Fresh from the colourful deserts of Western Rajasthan, traditional folk musicians perform vocal compositions of the great Sufi poets (such as Buleshar and Shah Latif) accompanied on the beautiful sarangi and kamenche (bowed stringed instruments), a variety of vibrant percussion and also by stunning kalbelia dancers. Rajasthan, the "land of rulers", is considered one of the most romantic Indian states, and is also the home to some of the sub-continent's most beautiful music. Alongside the magical palaces of these princely rulers there developed a rich village tradition, with folk musicians performing for themselves, and also for their patrons, on all occasions. Their songs told of love and war, of longing and separation (such as Laila/Majnun & Heera Ranja), of victory and in praise of God, and of social issues such as the value of their animals (especially camels) to their way of life.
Pictured above: Rajasthani folk music
Tabla Workshop with Pandit Suresh Talwalkar
In the Asian Music Centre, London.
Music from Iran with the Payvar Ensemble - on tour throughout the UK and Europe
The Payvar Ensemble has performed and represented Iranian music all over the world. The Ensemble was formed forty years ago in honour of the outstanding musician Ostad Payvar, a master of the santoor based on the tradition of dastgahs (Iranian scales). The group we are bringing includes a number of legendary Iranian musicians who will perform a compelling and richly diverse programme of entrancing Iranian music led by the tar, santoor and tombak (Iranian drum). Featuring Ostad Hooshang Zarif (tar: plucked stringed instrument), Ostad Mohammad Esmaieli (tombak: Iranian drum), Mohammad Moghadasi (kamancheh: bowed stringed instrument), Mohammad Delnavazi (oud: plucked lute), Saied Sabet (santoor: dulcimer), Davood Varzideh (ney: flute), Reza Abaee (gheichak: stringed instrument), Faridpoor (vocal).
Pictured above: the Payvar Ensemble of Iran
Contemporary World Collaboration: Juliet Roberts (UK), Babani Kone (Mali) and Swati Natekar (India) in 'Les Dangereuses' - on tour throughout the UK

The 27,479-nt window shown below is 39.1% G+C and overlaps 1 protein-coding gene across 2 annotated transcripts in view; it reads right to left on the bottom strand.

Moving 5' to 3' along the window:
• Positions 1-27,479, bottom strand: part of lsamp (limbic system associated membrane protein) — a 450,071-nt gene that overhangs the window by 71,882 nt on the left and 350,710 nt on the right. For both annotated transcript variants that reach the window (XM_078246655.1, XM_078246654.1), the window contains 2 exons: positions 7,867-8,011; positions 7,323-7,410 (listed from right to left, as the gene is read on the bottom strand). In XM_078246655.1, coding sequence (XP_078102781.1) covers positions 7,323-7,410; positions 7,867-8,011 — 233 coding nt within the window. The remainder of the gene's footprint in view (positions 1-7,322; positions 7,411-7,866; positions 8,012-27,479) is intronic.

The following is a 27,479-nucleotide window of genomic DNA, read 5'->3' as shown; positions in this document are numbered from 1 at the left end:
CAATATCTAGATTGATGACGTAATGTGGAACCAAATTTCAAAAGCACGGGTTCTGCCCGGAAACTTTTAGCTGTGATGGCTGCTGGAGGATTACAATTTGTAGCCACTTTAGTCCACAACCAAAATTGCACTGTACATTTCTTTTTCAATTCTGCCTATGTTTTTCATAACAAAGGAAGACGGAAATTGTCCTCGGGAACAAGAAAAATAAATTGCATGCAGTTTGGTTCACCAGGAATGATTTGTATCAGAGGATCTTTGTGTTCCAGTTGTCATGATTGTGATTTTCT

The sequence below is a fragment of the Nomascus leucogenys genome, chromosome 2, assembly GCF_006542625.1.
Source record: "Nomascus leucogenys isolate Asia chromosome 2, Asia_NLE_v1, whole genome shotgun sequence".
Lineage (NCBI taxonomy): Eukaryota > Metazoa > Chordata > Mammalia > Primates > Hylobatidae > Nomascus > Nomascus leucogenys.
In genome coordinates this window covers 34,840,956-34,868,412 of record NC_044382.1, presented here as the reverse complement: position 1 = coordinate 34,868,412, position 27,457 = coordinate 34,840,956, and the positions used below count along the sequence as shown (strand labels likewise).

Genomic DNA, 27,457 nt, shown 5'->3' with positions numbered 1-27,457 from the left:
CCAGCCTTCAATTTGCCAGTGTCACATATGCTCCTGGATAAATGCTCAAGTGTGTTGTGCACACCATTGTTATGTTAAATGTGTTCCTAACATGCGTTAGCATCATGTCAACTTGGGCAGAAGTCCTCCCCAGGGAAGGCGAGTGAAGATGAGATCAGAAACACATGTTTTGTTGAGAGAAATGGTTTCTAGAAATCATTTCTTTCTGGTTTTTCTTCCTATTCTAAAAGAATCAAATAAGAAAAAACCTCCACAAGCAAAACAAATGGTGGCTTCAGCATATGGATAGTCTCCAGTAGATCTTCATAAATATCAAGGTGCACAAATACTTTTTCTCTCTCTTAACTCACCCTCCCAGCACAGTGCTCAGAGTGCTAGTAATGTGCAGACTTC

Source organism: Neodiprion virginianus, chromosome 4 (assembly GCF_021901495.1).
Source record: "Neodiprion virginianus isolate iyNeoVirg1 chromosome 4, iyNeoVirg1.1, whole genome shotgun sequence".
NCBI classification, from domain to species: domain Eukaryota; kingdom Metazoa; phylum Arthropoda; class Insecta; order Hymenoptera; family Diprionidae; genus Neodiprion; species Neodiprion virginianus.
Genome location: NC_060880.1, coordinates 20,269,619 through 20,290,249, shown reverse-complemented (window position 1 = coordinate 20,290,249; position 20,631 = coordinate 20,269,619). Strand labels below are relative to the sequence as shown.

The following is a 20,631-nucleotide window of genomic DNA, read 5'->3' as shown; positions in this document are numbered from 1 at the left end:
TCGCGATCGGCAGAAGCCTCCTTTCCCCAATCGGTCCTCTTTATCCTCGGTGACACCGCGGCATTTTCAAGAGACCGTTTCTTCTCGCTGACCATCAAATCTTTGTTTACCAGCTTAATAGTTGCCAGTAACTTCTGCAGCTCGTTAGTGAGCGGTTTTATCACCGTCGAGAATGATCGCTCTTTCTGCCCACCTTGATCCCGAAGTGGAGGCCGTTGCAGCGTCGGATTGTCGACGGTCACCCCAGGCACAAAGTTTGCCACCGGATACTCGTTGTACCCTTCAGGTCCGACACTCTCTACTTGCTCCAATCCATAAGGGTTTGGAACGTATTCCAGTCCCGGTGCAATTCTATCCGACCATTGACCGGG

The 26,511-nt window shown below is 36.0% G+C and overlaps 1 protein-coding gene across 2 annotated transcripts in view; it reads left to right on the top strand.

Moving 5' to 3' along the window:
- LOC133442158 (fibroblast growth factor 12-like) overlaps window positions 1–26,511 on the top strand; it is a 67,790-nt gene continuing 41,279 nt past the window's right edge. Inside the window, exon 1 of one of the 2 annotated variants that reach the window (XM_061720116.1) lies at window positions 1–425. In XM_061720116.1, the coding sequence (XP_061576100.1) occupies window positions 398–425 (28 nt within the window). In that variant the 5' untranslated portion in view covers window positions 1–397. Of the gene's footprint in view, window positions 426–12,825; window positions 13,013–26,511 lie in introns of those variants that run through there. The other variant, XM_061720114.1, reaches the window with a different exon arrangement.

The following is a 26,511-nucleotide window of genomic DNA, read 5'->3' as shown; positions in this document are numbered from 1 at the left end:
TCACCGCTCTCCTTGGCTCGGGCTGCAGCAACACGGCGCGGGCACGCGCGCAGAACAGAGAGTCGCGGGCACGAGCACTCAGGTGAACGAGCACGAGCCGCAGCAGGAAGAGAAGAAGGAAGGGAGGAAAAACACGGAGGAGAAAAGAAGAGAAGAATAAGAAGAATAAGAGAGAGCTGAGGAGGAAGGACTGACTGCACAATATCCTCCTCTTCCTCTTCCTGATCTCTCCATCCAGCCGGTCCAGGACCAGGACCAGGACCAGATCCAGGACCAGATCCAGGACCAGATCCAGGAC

The deep emotions of jazz, the alluring passions of Malian music and the intense spirituality of Indian classical music are united in this unique collaboration between three female vocalists: Juliet Roberts (UK), Babani Kone (Mali) and Swati Natekar (India). The three vocal traditions are linked through the theme of storytelling as each genre depicts tales of betrayal, love, and conflict. The vocalists are joined by accompanying musicians from each of the three traditions including kora, sarangi, tabla, bass, piano and drum kit.
Pictured l-r: Juliet Roberts, Swati Natekar, Babani Kone
Remember Shakti: John McLaughlin, Zakir Hussain, U. Shrinivas and V. Selvaganesh
"Rapid fire virtuosity suggesting passion, heat, a sense of danger and promise ahead" - Daily Telegraph
Pictured above: Remember Shakti flyer
Pandit Ulhas Kashalkar on tour throughout the UK
Pandit Ulhas Kashalkar offers a breathtaking blend of three gayakis (vocal styles) from the Gwalior , Agra and Jaipur gharanas (musical traditions). His performances offer a unique glimpse into the integrity and beauty of North Indian classical music. Pt. Ulhas Kashalkar was born into a family of musicians and was initially trained by his father, Shri N. D. Kashalkar before being accepted as the disciple of great masters such as Pt. Ram Marathe and Pt. Gajanan bua Joshi.
Pictured above: Pandit Ulhas Kashalkar